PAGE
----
For the first time in the many months of Yemen's unresolved revolution, residents from Sana'a's Old City march to key government locations in Sana'a. 4th November 2011
Sana'a's ongoing political and humanitarian crisis saw a new twist on Friday as residents of Sana'a al-Qadima (Old Sana'a) took to the streets to both government and anti-government opposition forces. Yemen's youth movement was spared their antipathy, which was reserved for President Ali Abdullah Saleh, defected Major General Ali Mohsen, and the General People's Congress and Islah political parties.
A heavy military presence transformed the appearance of portions of Sana'a al-Qadima - itself a UNESCO World Heritage Site - as government security forces, including the highly-trained Republican Guard were present to dissuade the marchers from progressing. However, the marching residents persisted and picked up additional marchers as they progressed down al-Silah Street to the Central Bank, down Tahrir Street and to the Ministry of Defense Building.
Pro-government supporters at Tahrir Square hurled insults at the protesters as they passed, with many flourishing jambiyahs (traditional Yemeni daggers) and a handful rushing after the Old City residents as they marched further down Tahrir Street. The Old City residents stopped before the Ministry of Defense building and loudly voiced their displeasure with the current political and social climate in Sana'a.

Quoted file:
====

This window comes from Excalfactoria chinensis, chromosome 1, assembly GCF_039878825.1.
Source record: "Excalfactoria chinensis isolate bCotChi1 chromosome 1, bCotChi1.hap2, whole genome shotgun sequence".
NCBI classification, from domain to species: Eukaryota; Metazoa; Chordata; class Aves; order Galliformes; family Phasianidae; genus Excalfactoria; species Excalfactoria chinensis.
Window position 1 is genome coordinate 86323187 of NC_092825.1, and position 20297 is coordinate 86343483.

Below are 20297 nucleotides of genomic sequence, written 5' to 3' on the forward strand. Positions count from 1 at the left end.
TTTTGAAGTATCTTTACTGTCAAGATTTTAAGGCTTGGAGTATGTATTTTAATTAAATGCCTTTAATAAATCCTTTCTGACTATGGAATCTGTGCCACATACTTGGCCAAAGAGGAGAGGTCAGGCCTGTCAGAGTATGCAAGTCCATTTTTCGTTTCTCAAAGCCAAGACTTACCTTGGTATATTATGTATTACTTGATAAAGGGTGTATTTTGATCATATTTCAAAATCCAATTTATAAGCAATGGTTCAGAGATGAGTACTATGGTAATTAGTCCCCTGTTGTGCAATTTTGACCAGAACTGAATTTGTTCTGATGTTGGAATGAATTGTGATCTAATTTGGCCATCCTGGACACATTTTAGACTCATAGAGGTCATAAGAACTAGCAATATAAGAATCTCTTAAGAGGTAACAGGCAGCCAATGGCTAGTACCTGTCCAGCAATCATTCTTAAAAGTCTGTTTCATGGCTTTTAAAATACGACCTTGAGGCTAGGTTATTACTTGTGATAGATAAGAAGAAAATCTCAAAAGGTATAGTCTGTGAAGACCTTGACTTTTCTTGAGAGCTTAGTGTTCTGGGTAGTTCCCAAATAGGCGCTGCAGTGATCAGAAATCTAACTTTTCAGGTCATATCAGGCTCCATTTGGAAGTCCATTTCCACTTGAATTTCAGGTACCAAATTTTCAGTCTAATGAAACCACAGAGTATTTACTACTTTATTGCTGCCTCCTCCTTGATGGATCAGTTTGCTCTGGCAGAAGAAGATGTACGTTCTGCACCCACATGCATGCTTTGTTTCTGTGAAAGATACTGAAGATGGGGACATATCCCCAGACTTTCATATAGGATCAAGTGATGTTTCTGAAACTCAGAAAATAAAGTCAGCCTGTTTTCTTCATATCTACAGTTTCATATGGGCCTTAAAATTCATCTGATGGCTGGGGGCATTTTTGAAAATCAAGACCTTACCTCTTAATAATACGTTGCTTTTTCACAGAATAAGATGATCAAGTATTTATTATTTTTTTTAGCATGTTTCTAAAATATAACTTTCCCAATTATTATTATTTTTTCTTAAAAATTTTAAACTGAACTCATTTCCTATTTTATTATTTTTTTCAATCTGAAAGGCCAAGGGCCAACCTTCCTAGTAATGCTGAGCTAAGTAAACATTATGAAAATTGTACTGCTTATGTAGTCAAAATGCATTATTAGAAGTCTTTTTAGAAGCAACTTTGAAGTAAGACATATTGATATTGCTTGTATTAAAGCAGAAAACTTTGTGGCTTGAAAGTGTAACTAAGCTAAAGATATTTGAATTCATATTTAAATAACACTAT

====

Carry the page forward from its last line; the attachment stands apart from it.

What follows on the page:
During recent fighting between government security and tribal opposition forces, errant shells landed in the Old City, enraging the local populace. Generally assumed to be among Saleh's most ardent supporters, frustration has grown among Old City residents after many months of inadequate water supplies and scarce electricity. Witnesses present at different stages of the march said that three individuals photographing its procession were detained by government security personnel.
The marching Old City residents, referring to the current regime, Ali Mohsen and his defected First Armored Divison, and members of both the General People's Congress and Islah political parties, chanted "The people want to deport all of them" and "The people want to live...all of them are corrupt" as they progressed down Tahrir Street.